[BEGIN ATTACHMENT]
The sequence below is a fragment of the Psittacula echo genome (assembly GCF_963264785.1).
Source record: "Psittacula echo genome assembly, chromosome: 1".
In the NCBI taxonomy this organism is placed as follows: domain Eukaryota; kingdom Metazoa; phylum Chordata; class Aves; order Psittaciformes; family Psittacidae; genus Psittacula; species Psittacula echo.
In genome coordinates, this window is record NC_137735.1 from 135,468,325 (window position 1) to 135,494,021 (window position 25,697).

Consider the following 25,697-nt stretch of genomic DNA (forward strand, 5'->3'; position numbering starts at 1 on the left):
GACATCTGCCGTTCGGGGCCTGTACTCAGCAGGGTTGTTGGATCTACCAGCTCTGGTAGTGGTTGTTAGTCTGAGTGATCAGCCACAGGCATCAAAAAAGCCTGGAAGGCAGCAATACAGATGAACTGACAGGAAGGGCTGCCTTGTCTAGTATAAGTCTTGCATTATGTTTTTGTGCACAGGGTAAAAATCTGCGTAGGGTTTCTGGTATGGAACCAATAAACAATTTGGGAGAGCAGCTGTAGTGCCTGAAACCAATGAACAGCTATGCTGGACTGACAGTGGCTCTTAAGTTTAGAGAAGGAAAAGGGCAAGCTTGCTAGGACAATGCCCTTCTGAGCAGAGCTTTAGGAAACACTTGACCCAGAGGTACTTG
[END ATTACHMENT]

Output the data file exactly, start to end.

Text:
The sequence below is a fragment of the Psittacula echo genome (assembly GCF_963264785.1).
Source record: "Psittacula echo genome assembly, chromosome: 1".
In the NCBI taxonomy this organism is placed as follows: domain Eukaryota; kingdom Metazoa; phylum Chordata; class Aves; order Psittaciformes; family Psittacidae; genus Psittacula; species Psittacula echo.
In genome coordinates, this window is record NC_137735.1 from 135,468,325 (window position 1) to 135,494,021 (window position 25,697).

Consider the following 25,697-nt stretch of genomic DNA (forward strand, 5'->3'; position numbering starts at 1 on the left):
GACATCTGCCGTTCGGGGCCTGTACTCAGCAGGGTTGTTGGATCTACCAGCTCTGGTAGTGGTTGTTAGTCTGAGTGATCAGCCACAGGCATCAAAAAAGCCTGGAAGGCAGCAATACAGATGAACTGACAGGAAGGGCTGCCTTGTCTAGTATAAGTCTTGCATTATGTTTTTGTGCACAGGGTAAAAATCTGCGTAGGGTTTCTGGTATGGAACCAATAAACAATTTGGGAGAGCAGCTGTAGTGCCTGAAACCAATGAACAGCTATGCTGGACTGACAGTGGCTCTTAAGTTTAGAGAAGGAAAAGGGCAAGCTTGCTAGGACAATGCCCTTCTGAGCAGAGCTTTAGGAAACACTTGACCCAGAGGTACTTG